4 cups chicken broth – low sodium or homemade

4 dashes of hot sauce – I used Crystal, but Franks or any would do as long as you use some.

3 shakes of seasoned salt (Lawry’s or Penzeys are recommended for the flavor profile)

2 green onions – just use the green stalks, finely sliced or use chives

shredded cheddar or monterey jack cheese

Step one.  Chop the bacon and saute it in the pot you plan to make the soup in. I typically chop up a half a package of bacon at a time and freeze the bacon bits for things like pizza or other soups.  That said, we have a lot of bacon around our house as we have our pigs raised nearby and butcher the entire pig, giving us about 30 pounds of bacon.

Step two.  While bacon is frying, dice 1/2 an onion and 1 large or 2 small russet potatoes (of course any will do but I like our russets from the farm here).

Step three.  Remove the crisped bacon and drain on a paper towel.  Pour almost all of the bacon grease into your bacon grease jar that you store in the fridge – why would you ever throw one drop of this decadent smokey salty fat away?  It’s great to put a spoonful in your pinto beans.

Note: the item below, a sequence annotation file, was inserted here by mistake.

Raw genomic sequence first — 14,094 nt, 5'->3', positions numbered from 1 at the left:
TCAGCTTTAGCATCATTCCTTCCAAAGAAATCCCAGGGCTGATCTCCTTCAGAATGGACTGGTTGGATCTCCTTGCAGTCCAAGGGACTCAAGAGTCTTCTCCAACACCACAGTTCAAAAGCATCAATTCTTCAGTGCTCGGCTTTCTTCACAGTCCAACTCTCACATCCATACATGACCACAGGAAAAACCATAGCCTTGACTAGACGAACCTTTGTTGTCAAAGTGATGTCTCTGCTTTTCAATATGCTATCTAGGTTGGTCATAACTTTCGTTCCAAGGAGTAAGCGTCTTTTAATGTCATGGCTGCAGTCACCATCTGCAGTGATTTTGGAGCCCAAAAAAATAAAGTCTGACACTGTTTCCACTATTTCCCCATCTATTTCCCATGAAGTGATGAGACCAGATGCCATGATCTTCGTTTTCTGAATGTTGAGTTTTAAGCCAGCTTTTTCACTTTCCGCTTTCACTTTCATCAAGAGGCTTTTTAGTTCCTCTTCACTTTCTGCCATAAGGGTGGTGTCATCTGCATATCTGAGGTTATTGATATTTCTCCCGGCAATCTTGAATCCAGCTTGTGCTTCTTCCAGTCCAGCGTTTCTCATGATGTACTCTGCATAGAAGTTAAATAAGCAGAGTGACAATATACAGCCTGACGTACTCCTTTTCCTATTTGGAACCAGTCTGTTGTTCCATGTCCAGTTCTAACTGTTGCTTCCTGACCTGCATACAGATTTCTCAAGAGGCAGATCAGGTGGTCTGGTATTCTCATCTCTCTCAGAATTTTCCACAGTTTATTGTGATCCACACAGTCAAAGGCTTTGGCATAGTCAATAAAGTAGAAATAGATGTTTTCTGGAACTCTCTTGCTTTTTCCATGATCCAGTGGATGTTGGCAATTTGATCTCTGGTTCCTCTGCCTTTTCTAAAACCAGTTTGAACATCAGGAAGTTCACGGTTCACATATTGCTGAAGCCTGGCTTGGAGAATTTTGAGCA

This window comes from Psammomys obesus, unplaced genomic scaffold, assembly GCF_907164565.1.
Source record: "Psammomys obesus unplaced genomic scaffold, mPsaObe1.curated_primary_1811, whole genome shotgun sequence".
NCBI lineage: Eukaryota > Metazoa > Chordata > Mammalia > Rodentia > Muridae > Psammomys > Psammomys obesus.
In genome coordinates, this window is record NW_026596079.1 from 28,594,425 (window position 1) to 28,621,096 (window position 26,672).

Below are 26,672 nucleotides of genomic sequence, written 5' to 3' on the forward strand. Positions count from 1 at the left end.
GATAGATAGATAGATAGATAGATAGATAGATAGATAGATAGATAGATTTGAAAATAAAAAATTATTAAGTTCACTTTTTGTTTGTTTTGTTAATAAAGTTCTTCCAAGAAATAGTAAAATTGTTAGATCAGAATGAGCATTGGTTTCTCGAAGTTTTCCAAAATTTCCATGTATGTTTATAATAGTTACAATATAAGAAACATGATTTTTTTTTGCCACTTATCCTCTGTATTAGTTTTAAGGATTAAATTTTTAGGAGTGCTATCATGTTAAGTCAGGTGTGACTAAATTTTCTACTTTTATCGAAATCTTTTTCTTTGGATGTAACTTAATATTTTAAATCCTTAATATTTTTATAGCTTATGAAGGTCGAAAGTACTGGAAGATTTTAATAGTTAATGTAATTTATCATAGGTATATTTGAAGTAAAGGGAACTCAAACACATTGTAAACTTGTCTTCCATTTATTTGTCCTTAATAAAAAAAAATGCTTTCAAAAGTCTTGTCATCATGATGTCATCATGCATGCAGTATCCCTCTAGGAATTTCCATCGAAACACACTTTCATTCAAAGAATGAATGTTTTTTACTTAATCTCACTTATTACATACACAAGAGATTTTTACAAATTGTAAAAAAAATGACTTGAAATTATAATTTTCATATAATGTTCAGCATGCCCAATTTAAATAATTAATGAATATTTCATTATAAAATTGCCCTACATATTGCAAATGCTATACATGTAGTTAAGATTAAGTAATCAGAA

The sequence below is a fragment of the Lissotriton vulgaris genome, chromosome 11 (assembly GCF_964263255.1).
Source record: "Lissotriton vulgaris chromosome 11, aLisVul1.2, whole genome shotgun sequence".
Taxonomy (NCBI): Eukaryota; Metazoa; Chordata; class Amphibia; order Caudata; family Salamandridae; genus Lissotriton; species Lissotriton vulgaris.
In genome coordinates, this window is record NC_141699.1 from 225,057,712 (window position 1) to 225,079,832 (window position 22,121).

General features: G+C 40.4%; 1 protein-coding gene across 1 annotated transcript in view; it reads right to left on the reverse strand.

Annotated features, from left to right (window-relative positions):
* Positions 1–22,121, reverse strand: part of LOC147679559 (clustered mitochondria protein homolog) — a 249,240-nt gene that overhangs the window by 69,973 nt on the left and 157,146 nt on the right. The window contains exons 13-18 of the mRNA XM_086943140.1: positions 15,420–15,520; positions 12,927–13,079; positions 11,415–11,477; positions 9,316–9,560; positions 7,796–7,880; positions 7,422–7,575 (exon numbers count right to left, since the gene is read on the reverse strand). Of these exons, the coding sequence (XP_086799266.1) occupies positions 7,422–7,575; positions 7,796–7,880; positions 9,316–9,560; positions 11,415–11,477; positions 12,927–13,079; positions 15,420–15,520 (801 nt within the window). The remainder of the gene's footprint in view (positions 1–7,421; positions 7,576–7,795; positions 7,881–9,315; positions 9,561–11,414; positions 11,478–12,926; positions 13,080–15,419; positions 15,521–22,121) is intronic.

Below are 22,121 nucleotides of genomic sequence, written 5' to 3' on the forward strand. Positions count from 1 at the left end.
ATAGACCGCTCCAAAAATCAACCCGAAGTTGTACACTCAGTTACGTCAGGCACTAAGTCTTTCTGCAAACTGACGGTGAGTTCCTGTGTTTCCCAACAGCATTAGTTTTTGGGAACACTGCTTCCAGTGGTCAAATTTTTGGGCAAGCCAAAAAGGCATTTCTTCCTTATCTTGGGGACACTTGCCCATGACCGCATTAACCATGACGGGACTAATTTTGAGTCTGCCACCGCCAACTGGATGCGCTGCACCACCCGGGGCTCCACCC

Step four.  Briefly saute the onion and potato.

Step five.  Add 4 cups of low sodium chicken broth or stock.  Scrape up all those little browned bacon tasties, they make the broth delicious.

Step six.  Shake a healthy amount of hot sauce into the stock and a couple of good dashes of seasoned salt in too.

Step seven.  Bring to a boil and simmer until potatoes are cooked and broth reduces a bit.

Step eight.  Slice up some green onion green tips for garnish while potatoes are cooking.

Step nine.  The moment you have waited for.  Assemble the soup.  Pour as much soup as you want into a bowl.  Place a good amount of shredded cheddar or monterey jack cheese in bowl, top with a couple good sized pinches of the chopped crisped bacon and finally sprinkle those lovely green onion tips on top for a splash of crunch and color.

Nine steps but really it takes only 15 minutes.

Sigh deeply and slurp.

ok, Moriarty's bowl, you want to eat more than a mug's worth...

i’m out